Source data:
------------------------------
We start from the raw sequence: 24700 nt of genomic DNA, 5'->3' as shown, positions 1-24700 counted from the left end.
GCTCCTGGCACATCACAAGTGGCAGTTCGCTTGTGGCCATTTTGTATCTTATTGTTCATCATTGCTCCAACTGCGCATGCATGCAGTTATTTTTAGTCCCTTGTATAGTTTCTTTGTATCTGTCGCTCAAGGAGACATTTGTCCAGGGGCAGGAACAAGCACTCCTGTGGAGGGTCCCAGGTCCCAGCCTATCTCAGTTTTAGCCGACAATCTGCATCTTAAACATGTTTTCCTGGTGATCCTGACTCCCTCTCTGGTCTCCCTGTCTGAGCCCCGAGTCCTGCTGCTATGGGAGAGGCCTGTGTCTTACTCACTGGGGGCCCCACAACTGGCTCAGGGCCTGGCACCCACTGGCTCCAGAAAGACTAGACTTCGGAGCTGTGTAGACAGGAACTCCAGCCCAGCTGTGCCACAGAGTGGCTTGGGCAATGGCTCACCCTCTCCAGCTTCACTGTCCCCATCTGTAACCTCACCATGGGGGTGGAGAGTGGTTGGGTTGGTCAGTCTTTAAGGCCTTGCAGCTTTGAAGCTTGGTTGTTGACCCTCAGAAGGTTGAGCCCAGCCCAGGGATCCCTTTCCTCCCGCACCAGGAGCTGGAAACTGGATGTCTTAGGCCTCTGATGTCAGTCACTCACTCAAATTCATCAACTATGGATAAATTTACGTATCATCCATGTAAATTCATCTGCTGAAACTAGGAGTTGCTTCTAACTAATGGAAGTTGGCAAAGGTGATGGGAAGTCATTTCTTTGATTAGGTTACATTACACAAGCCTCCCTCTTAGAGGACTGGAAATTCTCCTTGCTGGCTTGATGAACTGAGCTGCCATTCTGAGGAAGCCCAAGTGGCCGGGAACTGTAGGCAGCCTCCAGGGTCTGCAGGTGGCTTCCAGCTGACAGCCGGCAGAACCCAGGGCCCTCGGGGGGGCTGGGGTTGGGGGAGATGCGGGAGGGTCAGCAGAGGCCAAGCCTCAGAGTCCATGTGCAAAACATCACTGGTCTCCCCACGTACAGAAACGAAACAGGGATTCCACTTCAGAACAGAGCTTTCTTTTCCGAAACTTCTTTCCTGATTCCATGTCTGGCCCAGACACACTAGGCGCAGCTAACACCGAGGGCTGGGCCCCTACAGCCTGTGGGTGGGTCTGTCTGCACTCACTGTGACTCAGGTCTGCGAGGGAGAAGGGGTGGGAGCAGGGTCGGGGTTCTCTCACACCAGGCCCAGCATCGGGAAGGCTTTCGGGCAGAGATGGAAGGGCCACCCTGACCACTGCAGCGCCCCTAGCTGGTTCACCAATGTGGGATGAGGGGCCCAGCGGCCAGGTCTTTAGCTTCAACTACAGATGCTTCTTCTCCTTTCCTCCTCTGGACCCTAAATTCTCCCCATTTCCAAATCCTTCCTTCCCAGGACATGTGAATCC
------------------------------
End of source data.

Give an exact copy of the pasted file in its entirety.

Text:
We start from the raw sequence: 24700 nt of genomic DNA, 5'->3' as shown, positions 1-24700 counted from the left end.
GCTCCTGGCACATCACAAGTGGCAGTTCGCTTGTGGCCATTTTGTATCTTATTGTTCATCATTGCTCCAACTGCGCATGCATGCAGTTATTTTTAGTCCCTTGTATAGTTTCTTTGTATCTGTCGCTCAAGGAGACATTTGTCCAGGGGCAGGAACAAGCACTCCTGTGGAGGGTCCCAGGTCCCAGCCTATCTCAGTTTTAGCCGACAATCTGCATCTTAAACATGTTTTCCTGGTGATCCTGACTCCCTCTCTGGTCTCCCTGTCTGAGCCCCGAGTCCTGCTGCTATGGGAGAGGCCTGTGTCTTACTCACTGGGGGCCCCACAACTGGCTCAGGGCCTGGCACCCACTGGCTCCAGAAAGACTAGACTTCGGAGCTGTGTAGACAGGAACTCCAGCCCAGCTGTGCCACAGAGTGGCTTGGGCAATGGCTCACCCTCTCCAGCTTCACTGTCCCCATCTGTAACCTCACCATGGGGGTGGAGAGTGGTTGGGTTGGTCAGTCTTTAAGGCCTTGCAGCTTTGAAGCTTGGTTGTTGACCCTCAGAAGGTTGAGCCCAGCCCAGGGATCCCTTTCCTCCCGCACCAGGAGCTGGAAACTGGATGTCTTAGGCCTCTGATGTCAGTCACTCACTCAAATTCATCAACTATGGATAAATTTACGTATCATCCATGTAAATTCATCTGCTGAAACTAGGAGTTGCTTCTAACTAATGGAAGTTGGCAAAGGTGATGGGAAGTCATTTCTTTGATTAGGTTACATTACACAAGCCTCCCTCTTAGAGGACTGGAAATTCTCCTTGCTGGCTTGATGAACTGAGCTGCCATTCTGAGGAAGCCCAAGTGGCCGGGAACTGTAGGCAGCCTCCAGGGTCTGCAGGTGGCTTCCAGCTGACAGCCGGCAGAACCCAGGGCCCTCGGGGGGGCTGGGGTTGGGGGAGATGCGGGAGGGTCAGCAGAGGCCAAGCCTCAGAGTCCATGTGCAAAACATCACTGGTCTCCCCACGTACAGAAACGAAACAGGGATTCCACTTCAGAACAGAGCTTTCTTTTCCGAAACTTCTTTCCTGATTCCATGTCTGGCCCAGACACACTAGGCGCAGCTAACACCGAGGGCTGGGCCCCTACAGCCTGTGGGTGGGTCTGTCTGCACTCACTGTGACTCAGGTCTGCGAGGGAGAAGGGGTGGGAGCAGGGTCGGGGTTCTCTCACACCAGGCCCAGCATCGGGAAGGCTTTCGGGCAGAGATGGAAGGGCCACCCTGACCACTGCAGCGCCCCTAGCTGGTTCACCAATGTGGGATGAGGGGCCCAGCGGCCAGGTCTTTAGCTTCAACTACAGATGCTTCTTCTCCTTTCCTCCTCTGGACCCTAAATTCTCCCCATTTCCAAATCCTTCCTTCCCAGGACATGTGAATCC